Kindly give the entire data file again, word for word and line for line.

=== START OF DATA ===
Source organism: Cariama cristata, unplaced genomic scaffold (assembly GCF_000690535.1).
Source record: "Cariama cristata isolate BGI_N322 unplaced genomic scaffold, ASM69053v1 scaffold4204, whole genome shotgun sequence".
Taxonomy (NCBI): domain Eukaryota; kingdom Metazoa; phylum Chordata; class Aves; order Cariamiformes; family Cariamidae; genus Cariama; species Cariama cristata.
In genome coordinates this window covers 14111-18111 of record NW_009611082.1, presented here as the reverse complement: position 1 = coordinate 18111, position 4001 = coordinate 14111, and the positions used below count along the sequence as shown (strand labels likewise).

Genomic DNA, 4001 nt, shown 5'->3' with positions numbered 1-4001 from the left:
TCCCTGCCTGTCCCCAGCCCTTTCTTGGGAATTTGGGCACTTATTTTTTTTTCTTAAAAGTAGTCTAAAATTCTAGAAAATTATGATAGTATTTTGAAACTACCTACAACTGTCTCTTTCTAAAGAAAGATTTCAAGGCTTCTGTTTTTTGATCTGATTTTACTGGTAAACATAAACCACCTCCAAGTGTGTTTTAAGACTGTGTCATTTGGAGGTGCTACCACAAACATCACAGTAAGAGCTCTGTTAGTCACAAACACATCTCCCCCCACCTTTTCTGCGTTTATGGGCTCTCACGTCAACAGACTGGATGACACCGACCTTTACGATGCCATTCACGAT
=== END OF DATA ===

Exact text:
Source organism: Cariama cristata, unplaced genomic scaffold (assembly GCF_000690535.1).
Source record: "Cariama cristata isolate BGI_N322 unplaced genomic scaffold, ASM69053v1 scaffold4204, whole genome shotgun sequence".
Taxonomy (NCBI): domain Eukaryota; kingdom Metazoa; phylum Chordata; class Aves; order Cariamiformes; family Cariamidae; genus Cariama; species Cariama cristata.
In genome coordinates this window covers 14111-18111 of record NW_009611082.1, presented here as the reverse complement: position 1 = coordinate 18111, position 4001 = coordinate 14111, and the positions used below count along the sequence as shown (strand labels likewise).

Genomic DNA, 4001 nt, shown 5'->3' with positions numbered 1-4001 from the left:
TCCCTGCCTGTCCCCAGCCCTTTCTTGGGAATTTGGGCACTTATTTTTTTTTCTTAAAAGTAGTCTAAAATTCTAGAAAATTATGATAGTATTTTGAAACTACCTACAACTGTCTCTTTCTAAAGAAAGATTTCAAGGCTTCTGTTTTTTGATCTGATTTTACTGGTAAACATAAACCACCTCCAAGTGTGTTTTAAGACTGTGTCATTTGGAGGTGCTACCACAAACATCACAGTAAGAGCTCTGTTAGTCACAAACACATCTCCCCCCACCTTTTCTGCGTTTATGGGCTCTCACGTCAACAGACTGGATGACACCGACCTTTACGATGCCATTCACGAT